Company Launches Tool for Weeding Out Fake Artworks Sold on the Dark Web
The Art and Artistic Legacy Protection service has created a software to spot con artists who thrive online.
As online sales grow, so too do the chances of being conned. But fraudsters beware: a new tool launched by the Washington, DC-based consultancy Art Fraud Insights has been developed to spot fake artworks sold on the dark web, as well as identify those behind the spurious transactions.
“I have had many, many calls from artists who have seen fakes of their works offered online, and had no recourse. It’s maddening to a creative person who knows their work is being copied and sold as original,” Colette Loll, founder of Art Fraud Insights, tells artnet News.
“Unfortunately, I also get weekly calls from victims who have made a bad online purchase that they regretted. My largest online victim to date spent over $200,000 on a fake Jackson Pollock he was certain was original.”
In response to this phenomenon, Art Fraud Insights created a faction called the Art and Artistic Legacy Protection (AALP) service. Started this month, and first reported by the Art Newspaper, it aims to work with artists and foundations to search the dark web for forgeries and fictitious sale listings.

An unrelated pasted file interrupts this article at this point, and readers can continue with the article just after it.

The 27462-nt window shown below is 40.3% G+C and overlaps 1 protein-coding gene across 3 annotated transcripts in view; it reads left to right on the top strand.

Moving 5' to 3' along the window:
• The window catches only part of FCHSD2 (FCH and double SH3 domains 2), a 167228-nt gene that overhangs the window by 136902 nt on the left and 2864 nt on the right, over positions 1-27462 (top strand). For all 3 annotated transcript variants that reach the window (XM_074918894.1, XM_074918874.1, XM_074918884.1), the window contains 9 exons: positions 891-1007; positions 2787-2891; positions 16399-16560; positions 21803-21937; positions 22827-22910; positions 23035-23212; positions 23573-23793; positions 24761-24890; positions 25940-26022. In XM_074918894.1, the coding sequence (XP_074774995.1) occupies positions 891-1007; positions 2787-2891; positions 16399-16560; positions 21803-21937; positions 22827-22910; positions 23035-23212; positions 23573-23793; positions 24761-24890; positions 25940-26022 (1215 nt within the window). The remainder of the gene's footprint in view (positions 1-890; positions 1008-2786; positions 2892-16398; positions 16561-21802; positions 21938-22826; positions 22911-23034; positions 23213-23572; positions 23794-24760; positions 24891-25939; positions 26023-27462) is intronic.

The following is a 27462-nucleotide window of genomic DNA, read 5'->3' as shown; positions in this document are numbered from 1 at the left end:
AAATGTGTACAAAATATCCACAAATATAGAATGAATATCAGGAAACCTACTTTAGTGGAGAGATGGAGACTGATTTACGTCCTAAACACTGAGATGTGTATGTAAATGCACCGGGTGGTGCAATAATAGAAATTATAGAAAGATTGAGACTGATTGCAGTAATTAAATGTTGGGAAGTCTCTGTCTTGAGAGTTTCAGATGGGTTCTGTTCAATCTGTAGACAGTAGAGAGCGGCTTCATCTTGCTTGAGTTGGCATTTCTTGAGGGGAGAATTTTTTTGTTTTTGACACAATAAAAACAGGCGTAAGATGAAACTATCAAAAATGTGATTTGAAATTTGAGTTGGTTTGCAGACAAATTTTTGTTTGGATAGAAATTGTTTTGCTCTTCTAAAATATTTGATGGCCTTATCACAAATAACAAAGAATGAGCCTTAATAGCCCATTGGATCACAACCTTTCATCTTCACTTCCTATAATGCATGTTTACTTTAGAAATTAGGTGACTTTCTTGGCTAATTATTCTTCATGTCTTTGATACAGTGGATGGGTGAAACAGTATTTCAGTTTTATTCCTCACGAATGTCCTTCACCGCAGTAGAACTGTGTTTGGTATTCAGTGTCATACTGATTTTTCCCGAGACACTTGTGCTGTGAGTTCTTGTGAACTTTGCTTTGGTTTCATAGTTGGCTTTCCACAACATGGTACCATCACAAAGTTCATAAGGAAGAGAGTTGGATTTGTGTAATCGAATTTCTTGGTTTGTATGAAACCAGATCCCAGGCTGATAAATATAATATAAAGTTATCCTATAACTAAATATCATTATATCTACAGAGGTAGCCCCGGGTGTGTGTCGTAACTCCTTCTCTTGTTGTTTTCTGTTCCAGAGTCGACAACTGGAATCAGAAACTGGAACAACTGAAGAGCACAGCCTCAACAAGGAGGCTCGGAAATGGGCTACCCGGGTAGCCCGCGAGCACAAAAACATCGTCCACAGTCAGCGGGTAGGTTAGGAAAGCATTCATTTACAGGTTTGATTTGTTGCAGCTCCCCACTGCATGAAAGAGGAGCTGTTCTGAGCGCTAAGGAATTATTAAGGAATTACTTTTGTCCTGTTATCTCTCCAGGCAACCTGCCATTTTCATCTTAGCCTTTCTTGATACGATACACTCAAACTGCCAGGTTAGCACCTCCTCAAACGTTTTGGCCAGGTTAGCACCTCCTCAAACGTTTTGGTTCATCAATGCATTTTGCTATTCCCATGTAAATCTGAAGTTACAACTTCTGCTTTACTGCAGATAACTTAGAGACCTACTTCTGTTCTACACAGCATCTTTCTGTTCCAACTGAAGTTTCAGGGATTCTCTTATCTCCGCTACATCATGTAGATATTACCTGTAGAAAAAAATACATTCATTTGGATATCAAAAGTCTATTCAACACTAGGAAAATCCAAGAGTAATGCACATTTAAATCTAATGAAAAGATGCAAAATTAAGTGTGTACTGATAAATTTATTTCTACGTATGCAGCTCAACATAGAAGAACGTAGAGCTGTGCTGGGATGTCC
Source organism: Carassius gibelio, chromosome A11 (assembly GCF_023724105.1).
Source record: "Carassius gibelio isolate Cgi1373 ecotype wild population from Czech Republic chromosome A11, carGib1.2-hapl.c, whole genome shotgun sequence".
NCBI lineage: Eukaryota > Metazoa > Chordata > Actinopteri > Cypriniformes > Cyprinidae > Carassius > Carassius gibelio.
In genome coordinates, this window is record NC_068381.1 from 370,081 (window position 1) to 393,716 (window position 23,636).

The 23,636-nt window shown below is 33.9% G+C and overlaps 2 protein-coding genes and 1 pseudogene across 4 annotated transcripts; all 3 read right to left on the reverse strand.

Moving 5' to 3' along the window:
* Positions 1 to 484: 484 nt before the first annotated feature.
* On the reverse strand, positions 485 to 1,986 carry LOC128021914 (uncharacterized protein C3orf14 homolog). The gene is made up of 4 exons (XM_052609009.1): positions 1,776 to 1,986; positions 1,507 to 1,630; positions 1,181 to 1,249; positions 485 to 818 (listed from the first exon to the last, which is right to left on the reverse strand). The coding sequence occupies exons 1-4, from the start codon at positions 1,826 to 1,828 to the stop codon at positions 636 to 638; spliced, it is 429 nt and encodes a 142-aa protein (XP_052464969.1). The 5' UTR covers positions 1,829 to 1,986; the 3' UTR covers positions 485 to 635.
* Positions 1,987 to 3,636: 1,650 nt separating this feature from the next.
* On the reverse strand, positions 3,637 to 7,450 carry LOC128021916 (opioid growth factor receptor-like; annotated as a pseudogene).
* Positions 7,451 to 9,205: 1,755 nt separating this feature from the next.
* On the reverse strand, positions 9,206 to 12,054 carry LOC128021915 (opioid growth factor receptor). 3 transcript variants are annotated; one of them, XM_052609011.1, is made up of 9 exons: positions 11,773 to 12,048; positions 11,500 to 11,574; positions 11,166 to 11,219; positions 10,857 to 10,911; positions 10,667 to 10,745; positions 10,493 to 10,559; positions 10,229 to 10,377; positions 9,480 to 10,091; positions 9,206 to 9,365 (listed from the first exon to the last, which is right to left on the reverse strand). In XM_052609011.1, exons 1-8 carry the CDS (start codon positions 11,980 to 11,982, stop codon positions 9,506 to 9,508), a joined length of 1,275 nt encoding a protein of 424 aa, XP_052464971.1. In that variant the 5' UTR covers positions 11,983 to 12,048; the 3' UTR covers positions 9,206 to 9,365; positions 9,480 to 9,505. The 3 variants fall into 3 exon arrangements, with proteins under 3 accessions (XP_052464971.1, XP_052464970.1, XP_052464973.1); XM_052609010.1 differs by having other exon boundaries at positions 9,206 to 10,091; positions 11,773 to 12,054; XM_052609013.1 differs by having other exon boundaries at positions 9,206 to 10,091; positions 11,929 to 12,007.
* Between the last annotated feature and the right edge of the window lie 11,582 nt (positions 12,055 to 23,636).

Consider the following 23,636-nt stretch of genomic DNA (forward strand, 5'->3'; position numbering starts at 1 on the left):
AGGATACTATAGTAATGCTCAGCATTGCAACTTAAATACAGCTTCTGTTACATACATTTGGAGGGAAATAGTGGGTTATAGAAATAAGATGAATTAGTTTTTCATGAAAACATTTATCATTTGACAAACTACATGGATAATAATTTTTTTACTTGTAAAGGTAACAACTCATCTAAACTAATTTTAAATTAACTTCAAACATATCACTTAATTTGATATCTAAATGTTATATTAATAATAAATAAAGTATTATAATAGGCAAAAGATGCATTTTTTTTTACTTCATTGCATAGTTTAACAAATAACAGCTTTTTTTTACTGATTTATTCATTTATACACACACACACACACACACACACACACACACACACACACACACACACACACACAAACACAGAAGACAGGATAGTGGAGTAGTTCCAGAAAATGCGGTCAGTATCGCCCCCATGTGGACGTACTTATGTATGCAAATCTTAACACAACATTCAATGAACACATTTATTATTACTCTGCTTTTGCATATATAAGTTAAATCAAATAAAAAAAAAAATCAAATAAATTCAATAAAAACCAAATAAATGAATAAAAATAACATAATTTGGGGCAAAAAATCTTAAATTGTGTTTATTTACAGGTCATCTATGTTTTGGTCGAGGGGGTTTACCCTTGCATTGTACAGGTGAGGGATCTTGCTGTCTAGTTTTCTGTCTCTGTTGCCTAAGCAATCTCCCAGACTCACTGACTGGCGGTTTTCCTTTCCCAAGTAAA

In a 2015 study, Loll and Art Fraud Insights found that an average of 30 percent of listings were inaccurately marked as “original” or “authentic.” Moreover, up to 60 percent needed additional clarification, as they provided false information or a lack of facts to support the claim of “original work.”
The AALP was founded in partnership with the Singapore firm Strategic IP Information. Over the past six months, the two created a software that screens the web to pinpoint suspicious listings on e-commerce sites, mobile apps, and social media.
When one inevitably pops up, AALP sends a cease-and-desist letter to the purveyor. If a fraudulent sale has already been made, AALP contacts the buyer, and works with a lawyer to acquire a refund.
In a statement, the AALP explains that bogus sellers can be elusive. When the service identified some, “they often auto re-listed in high volume, or simply changed their Seller IDs. Many jumped between multiple e-commerce sites and marketplaces.”
The service also hopes to help artists’ estates and foundations. In searching the dark web for stolen or forged works, they are potentially preventing a loss in profit made through licensing.
The AALP commented, “Art will continue to be digitized and offered on the Internet, but questions of permission, of payment, of public and private rights are at issue and remain largely unresolved. For artist-endowed foundations, built on the legacies of individual artists, these issues of intellectual property are demanding and immediate.”
Follow Artnet News on Facebook:
Want to stay ahead of the art world? Subscribe to our newsletter to get the breaking news, eye-opening interviews, and incisive critical takes that drive the conversation forward.